Key Business As Usual Facts in 2015
- Growth at all costs
- Continued investment in roads and airports
- No carbon taxes
- Energy from current sources - gas, oil, peat
- Comply with EU but no more and never in a rush to do so
- Energy prices growing at 6% per year in 2015
- Petrol prices have increased by 37% since 2005
- Electricity prices have increased by 40% since 2005
- Renewables now 15% of electricity generation
- Waste a big issue - much is exported
- 5 Incinerators built since 2005
- We are running to stand still - many people have 2 or 3 jobs
- Long commutes are common though working from home part-time is increasing
- Housing boom ended in 2009 but soft landing
Culture in 2015
What are we eating?
Same menu as 2005 but different sources.
- Irish Beef
- Chips from Eastern Europe potatoes
- Peas from Israel
- Ice Cream from Irish milk powder
What are we watching?
- Big Cars 3
- We All Want to Be Millionaires
- Greed is Good
Most popular Websites
What are we selling
- Cork-Dublin road permit - 4 months to run. EUR 240.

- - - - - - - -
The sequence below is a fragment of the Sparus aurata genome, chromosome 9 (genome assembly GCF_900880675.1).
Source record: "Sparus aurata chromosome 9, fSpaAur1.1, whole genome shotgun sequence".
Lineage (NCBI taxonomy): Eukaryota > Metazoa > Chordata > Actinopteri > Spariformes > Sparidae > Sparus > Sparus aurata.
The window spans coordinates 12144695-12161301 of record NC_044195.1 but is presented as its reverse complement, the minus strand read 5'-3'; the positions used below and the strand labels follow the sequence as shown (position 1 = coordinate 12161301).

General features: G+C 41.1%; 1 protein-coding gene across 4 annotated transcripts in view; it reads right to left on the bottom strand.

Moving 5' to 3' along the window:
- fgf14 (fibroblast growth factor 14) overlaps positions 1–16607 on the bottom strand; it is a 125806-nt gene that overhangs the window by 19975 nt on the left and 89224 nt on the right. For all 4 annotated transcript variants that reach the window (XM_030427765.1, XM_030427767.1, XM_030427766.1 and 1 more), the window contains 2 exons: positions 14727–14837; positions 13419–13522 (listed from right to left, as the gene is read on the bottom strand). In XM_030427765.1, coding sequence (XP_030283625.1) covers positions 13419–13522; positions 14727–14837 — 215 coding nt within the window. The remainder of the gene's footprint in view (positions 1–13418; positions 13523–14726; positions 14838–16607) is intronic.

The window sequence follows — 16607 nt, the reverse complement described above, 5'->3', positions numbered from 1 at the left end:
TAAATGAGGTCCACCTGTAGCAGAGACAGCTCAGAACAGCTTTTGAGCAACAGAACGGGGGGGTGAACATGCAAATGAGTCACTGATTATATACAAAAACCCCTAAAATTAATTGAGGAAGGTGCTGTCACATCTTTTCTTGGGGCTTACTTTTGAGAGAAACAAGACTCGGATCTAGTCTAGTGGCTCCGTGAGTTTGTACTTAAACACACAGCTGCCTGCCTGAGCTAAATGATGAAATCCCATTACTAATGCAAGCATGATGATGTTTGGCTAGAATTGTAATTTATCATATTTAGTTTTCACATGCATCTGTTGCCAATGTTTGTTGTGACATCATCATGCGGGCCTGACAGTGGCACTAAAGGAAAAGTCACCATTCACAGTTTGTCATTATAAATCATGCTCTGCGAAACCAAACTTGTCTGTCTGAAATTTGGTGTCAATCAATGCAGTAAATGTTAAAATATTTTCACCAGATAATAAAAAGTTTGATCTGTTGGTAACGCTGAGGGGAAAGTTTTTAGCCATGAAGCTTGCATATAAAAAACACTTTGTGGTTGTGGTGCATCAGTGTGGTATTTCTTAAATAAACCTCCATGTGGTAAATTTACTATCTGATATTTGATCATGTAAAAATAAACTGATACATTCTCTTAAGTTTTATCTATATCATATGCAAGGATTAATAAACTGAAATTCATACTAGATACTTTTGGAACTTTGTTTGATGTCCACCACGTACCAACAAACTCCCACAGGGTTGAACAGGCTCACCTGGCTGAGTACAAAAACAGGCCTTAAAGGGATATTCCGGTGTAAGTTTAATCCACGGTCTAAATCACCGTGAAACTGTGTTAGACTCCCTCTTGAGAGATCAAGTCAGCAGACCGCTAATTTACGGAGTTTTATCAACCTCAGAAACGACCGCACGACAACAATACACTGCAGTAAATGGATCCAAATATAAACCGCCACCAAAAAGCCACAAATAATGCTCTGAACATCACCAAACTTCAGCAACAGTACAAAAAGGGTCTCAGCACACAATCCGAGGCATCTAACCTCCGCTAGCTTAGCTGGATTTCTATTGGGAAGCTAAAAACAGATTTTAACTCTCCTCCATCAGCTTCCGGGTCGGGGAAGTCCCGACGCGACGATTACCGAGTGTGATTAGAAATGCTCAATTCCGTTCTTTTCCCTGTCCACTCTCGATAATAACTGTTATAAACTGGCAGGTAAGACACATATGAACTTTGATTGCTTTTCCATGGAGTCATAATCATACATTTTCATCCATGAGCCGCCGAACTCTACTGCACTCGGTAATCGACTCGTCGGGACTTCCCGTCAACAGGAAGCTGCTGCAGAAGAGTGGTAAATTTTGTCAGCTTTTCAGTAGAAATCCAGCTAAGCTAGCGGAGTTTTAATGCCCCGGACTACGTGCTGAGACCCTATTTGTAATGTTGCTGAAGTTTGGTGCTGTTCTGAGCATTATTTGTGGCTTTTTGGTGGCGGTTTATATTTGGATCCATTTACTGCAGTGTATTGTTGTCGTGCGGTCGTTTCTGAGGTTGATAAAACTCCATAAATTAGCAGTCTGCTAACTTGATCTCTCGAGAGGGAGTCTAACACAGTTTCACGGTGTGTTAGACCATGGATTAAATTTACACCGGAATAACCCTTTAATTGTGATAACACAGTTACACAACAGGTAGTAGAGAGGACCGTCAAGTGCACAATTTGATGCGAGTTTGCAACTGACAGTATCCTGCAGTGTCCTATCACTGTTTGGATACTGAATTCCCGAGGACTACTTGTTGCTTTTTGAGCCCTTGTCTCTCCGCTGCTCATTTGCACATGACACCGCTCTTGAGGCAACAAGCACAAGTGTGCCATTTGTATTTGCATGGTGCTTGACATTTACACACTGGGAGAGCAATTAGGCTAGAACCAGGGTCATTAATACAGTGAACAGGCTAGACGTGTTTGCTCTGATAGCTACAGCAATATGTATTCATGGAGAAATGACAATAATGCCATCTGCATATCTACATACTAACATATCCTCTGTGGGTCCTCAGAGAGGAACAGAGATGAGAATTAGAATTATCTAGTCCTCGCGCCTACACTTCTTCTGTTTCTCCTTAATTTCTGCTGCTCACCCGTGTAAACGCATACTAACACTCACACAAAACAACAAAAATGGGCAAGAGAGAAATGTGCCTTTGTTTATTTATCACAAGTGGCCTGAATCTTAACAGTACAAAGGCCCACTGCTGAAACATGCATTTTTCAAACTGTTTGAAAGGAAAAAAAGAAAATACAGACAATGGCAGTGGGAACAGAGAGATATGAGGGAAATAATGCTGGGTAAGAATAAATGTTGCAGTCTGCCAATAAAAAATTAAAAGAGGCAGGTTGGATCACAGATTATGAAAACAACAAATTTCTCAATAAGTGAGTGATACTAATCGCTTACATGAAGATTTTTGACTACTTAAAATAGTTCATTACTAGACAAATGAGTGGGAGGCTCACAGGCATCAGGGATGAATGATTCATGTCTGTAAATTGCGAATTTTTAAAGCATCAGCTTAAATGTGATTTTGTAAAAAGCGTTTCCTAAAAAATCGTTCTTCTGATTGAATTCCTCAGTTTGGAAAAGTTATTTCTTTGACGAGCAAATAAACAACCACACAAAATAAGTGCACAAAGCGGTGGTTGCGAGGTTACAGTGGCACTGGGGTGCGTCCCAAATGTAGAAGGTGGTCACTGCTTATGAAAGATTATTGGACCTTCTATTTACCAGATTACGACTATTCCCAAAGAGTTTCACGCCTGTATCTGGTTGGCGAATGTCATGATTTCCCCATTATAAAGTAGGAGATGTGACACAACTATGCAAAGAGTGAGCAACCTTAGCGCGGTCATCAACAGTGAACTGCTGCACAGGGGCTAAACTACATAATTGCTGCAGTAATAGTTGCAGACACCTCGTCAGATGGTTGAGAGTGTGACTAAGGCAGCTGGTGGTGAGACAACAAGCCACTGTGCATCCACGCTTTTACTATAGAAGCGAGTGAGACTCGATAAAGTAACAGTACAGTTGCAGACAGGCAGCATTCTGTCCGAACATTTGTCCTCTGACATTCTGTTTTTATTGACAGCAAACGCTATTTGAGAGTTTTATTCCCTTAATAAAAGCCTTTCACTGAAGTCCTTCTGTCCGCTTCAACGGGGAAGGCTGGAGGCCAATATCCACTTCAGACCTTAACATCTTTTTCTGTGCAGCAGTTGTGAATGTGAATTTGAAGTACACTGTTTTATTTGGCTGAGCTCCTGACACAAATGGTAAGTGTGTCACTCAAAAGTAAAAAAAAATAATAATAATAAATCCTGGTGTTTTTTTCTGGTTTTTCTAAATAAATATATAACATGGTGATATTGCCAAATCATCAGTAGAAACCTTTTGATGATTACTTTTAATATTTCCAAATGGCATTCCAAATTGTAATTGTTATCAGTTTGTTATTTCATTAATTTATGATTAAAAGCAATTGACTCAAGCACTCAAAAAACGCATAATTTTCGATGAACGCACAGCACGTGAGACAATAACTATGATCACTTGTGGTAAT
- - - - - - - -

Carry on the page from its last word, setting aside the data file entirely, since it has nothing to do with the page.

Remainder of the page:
- Hybrid car, 2009, 169,000km save 50% on your fuel bills!
- I want to start a new car pool for those travelling from Mallow to Cork weekdays. Anyone interested call.
- New incinerator reduces waste export bill - We have finally given in and built incenerators as we seem unable to find any other alternative. This has reduced the cost of waste, much of which was previously exported.
- Irish muslim council deplores government stance on Libyan accession - Libya joins the EU
- Protests and nostalgia as UK finally joins Euro - The EU has become a more popular currency, more and more contracts are written Euros instead of Dollars. The UK, not wanting to be left out of a good thing, finally switches from the Pound to the Euro.